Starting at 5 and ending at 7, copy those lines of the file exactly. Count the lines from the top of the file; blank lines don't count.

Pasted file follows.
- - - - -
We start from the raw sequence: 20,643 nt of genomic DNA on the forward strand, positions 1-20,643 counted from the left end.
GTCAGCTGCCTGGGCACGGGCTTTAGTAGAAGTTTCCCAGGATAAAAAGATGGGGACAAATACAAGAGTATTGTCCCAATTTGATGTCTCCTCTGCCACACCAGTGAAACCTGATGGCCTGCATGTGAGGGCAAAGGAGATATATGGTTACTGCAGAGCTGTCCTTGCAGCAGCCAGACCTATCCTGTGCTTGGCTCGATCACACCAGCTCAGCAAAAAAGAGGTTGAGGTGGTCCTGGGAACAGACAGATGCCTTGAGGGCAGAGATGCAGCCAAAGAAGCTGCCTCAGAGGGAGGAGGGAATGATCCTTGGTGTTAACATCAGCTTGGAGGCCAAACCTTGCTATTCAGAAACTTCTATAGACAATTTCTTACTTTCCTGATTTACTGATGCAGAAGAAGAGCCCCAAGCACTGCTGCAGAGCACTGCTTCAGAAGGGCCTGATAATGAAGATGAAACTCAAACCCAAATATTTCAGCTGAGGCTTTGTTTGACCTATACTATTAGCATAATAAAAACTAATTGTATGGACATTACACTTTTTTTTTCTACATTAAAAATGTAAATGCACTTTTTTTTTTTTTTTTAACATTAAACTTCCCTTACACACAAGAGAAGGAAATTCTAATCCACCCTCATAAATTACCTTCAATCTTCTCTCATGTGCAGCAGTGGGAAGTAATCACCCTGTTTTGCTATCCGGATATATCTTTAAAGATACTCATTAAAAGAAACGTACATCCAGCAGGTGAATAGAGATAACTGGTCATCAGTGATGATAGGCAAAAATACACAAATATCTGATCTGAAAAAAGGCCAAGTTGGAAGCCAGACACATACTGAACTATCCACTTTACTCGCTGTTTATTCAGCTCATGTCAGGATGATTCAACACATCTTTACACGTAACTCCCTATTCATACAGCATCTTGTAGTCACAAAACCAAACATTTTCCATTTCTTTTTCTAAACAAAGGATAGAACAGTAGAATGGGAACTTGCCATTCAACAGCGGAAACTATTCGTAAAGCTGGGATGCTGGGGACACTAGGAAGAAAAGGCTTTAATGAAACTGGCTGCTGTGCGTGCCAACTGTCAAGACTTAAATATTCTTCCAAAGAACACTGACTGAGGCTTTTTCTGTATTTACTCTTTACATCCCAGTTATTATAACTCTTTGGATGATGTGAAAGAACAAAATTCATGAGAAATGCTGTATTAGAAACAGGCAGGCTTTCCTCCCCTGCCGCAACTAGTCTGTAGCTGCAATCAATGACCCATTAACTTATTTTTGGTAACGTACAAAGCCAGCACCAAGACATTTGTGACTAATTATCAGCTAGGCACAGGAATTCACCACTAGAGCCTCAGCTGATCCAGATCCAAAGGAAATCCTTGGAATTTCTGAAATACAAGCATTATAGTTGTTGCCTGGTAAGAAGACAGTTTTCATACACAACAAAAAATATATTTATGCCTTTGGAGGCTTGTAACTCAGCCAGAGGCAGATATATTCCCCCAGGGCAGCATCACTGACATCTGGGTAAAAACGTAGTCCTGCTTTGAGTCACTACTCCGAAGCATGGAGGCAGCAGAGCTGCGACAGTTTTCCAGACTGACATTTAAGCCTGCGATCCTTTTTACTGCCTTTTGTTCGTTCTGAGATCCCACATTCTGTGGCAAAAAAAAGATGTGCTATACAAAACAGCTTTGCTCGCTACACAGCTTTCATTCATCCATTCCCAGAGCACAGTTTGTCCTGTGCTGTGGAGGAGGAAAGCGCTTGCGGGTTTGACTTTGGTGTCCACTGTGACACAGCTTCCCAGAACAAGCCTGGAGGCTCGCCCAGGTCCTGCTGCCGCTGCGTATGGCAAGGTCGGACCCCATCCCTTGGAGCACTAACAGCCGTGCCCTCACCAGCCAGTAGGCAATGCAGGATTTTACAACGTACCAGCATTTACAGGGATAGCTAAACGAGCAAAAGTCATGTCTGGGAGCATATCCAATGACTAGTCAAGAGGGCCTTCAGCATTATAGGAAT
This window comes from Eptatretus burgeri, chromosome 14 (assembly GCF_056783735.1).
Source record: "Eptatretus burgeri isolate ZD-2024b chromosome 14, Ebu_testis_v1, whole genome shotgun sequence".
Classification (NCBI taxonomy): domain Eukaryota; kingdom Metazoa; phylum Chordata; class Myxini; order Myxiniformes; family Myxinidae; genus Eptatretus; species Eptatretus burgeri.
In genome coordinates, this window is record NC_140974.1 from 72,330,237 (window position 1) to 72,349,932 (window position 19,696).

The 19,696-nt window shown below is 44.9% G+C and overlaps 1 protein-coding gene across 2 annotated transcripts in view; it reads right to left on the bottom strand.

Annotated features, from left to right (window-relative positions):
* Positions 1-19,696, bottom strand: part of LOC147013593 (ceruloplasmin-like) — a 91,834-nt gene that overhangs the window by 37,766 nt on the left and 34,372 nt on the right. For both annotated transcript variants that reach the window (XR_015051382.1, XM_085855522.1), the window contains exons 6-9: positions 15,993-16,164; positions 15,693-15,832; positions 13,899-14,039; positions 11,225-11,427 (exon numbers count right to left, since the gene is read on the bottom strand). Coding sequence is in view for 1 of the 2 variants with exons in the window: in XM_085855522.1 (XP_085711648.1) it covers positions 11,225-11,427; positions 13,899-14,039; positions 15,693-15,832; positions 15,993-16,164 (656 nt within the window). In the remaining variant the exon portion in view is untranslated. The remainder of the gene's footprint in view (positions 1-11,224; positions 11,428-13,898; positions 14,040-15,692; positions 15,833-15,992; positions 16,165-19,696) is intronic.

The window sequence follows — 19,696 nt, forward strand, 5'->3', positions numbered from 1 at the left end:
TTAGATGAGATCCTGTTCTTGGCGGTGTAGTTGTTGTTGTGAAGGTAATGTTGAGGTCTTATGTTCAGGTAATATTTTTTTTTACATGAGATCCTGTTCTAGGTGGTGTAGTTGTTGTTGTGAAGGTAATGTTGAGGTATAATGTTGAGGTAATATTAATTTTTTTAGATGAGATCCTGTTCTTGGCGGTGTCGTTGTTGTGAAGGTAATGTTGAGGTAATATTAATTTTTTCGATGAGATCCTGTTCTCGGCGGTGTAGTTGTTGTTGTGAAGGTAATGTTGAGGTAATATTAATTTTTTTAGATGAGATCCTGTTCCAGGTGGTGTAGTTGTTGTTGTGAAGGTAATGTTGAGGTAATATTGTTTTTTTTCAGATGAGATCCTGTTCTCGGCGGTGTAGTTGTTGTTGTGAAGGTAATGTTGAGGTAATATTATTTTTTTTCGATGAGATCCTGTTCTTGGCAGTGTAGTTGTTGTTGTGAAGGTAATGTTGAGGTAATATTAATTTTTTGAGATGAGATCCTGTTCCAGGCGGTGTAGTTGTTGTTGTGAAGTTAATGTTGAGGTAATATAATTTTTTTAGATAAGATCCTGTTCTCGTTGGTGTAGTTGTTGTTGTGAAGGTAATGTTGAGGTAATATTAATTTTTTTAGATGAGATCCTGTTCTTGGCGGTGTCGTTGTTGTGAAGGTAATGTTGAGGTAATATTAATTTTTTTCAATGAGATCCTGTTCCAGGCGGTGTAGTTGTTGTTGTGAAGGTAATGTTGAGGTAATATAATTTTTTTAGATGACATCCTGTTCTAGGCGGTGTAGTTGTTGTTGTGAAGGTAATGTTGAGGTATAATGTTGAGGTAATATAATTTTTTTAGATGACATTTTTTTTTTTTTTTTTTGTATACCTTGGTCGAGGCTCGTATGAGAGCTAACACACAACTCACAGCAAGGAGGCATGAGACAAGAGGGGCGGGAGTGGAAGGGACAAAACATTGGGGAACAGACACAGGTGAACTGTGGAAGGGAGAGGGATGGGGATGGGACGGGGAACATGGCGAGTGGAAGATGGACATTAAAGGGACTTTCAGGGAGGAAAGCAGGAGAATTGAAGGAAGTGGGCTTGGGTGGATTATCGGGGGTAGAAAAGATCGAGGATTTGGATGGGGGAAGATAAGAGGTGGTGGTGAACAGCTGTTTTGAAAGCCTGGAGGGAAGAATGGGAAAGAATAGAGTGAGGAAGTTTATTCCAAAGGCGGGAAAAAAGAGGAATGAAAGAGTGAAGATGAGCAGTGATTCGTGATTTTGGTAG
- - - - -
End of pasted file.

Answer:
Classification (NCBI taxonomy): domain Eukaryota; kingdom Metazoa; phylum Chordata; class Myxini; order Myxiniformes; family Myxinidae; genus Eptatretus; species Eptatretus burgeri.
In genome coordinates, this window is record NC_140974.1 from 72,330,237 (window position 1) to 72,349,932 (window position 19,696).

The 19,696-nt window shown below is 44.9% G+C and overlaps 1 protein-coding gene across 2 annotated transcripts in view; it reads right to left on the bottom strand.